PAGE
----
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4/7 Although the Mac is no longer at the core of Apple's business, it remains a key revenue generator, contributing about 10 percent of annual sales. Wall Street estimates predict Mac sales to reach just under $8.1 billion in the holiday quarter, an improvement from the previous year, but not as robust as the pre-pandemic period. (AFP)
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5/7 MacBook Pro Upgrades: The MacBook Pro lineup will see updates with high-end models codenamed J514 and J516. These machines will retain a similar look to their predecessors but are expected to feature faster M3 Pro and M3 Max processors. These processors come in various configurations with more CPU and graphics cores, promising improved performance and gaming capabilities. (Unsplash)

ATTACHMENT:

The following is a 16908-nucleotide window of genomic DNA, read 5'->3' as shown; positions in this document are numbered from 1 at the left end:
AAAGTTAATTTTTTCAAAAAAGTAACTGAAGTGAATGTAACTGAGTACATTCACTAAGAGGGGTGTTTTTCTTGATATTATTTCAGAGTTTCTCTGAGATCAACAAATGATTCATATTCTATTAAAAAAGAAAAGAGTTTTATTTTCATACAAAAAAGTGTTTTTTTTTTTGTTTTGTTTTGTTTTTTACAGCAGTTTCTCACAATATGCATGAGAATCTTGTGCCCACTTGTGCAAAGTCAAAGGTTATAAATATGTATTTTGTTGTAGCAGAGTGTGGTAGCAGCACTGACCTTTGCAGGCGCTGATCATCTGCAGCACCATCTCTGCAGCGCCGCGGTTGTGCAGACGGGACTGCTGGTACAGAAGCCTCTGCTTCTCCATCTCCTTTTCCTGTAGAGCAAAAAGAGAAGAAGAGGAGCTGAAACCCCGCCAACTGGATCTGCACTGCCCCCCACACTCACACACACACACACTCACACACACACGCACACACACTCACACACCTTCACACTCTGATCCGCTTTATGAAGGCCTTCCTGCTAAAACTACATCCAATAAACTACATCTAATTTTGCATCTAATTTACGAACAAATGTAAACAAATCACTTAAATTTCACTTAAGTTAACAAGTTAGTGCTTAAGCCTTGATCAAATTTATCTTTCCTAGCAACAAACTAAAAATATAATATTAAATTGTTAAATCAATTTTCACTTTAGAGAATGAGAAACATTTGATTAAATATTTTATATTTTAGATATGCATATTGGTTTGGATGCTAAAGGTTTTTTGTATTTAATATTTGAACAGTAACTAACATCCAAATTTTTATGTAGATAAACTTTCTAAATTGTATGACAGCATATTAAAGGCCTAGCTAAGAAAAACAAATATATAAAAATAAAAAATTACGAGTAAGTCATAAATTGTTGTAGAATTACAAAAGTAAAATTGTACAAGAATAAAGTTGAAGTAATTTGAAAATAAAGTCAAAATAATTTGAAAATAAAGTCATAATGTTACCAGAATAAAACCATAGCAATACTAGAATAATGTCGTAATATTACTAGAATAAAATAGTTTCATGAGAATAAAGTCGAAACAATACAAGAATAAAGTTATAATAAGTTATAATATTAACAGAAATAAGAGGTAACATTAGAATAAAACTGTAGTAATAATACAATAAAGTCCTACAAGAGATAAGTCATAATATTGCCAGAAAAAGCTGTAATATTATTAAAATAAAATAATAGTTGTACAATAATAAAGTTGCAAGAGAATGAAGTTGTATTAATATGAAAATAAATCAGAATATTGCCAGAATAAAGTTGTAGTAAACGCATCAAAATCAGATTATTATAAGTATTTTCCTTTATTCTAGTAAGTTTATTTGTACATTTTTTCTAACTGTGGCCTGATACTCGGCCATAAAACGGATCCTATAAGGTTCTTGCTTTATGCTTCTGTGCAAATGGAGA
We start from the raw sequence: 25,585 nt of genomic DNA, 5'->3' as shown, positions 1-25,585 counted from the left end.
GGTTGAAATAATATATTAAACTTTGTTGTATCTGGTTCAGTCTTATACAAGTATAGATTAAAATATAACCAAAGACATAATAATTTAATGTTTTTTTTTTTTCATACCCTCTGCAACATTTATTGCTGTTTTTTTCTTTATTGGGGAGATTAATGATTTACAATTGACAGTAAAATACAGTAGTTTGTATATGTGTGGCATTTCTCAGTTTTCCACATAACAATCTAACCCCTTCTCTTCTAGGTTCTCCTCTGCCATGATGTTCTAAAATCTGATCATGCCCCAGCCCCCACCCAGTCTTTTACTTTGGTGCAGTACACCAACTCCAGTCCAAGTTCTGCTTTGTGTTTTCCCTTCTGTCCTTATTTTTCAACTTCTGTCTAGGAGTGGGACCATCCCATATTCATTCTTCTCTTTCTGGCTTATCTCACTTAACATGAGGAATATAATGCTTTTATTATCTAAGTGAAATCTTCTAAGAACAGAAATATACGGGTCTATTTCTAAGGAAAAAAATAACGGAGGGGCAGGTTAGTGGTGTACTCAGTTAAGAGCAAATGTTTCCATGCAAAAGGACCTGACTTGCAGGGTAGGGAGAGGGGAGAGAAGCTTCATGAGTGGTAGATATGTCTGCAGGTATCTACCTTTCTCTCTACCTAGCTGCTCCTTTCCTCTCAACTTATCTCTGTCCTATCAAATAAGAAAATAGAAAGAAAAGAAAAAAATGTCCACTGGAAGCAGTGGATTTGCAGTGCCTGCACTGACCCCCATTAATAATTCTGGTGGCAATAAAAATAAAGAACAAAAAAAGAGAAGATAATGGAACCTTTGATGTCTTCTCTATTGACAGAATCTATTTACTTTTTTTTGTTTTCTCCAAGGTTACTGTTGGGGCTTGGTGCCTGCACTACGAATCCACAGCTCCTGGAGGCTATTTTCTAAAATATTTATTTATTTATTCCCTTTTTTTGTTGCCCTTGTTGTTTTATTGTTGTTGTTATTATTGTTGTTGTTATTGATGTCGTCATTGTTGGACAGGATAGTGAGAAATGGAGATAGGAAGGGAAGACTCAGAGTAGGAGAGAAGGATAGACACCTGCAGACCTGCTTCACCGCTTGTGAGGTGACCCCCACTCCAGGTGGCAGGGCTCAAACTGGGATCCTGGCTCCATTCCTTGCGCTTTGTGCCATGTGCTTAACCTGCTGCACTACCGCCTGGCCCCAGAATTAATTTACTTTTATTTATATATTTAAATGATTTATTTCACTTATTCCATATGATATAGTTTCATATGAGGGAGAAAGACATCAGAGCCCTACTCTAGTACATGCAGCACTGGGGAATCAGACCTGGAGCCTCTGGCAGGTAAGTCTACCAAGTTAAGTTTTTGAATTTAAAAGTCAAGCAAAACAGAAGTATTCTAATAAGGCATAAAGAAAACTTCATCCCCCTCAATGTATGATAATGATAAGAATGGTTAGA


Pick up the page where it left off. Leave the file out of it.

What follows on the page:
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6/7 The Revamped iMac: The iMac lineup is also getting a refresh for the first time in over 900 days. Similar to the MacBook Pros, the design will remain largely unchanged, but internal enhancements and a redesigned stand are expected. These new iMacs, codenamed J433 and J434, will feature the M3 chip and offer different graphics configurations. (Apple)
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7/7 While the event will showcase MacBook Pros and iMacs, a low-end MacBook Pro with the M3 chip won't be unveiled yet. Also, new 13-inch and 15-inch MacBook Airs with M3 chips, codenamed J613 and J615, are in development and scheduled for release in the first half of 2024. As for updated iPads, Apple plans to debut them in the spring. Meanwhile, AirPods will receive updates in the coming years, with new models and headphones on the horizon. (AFP)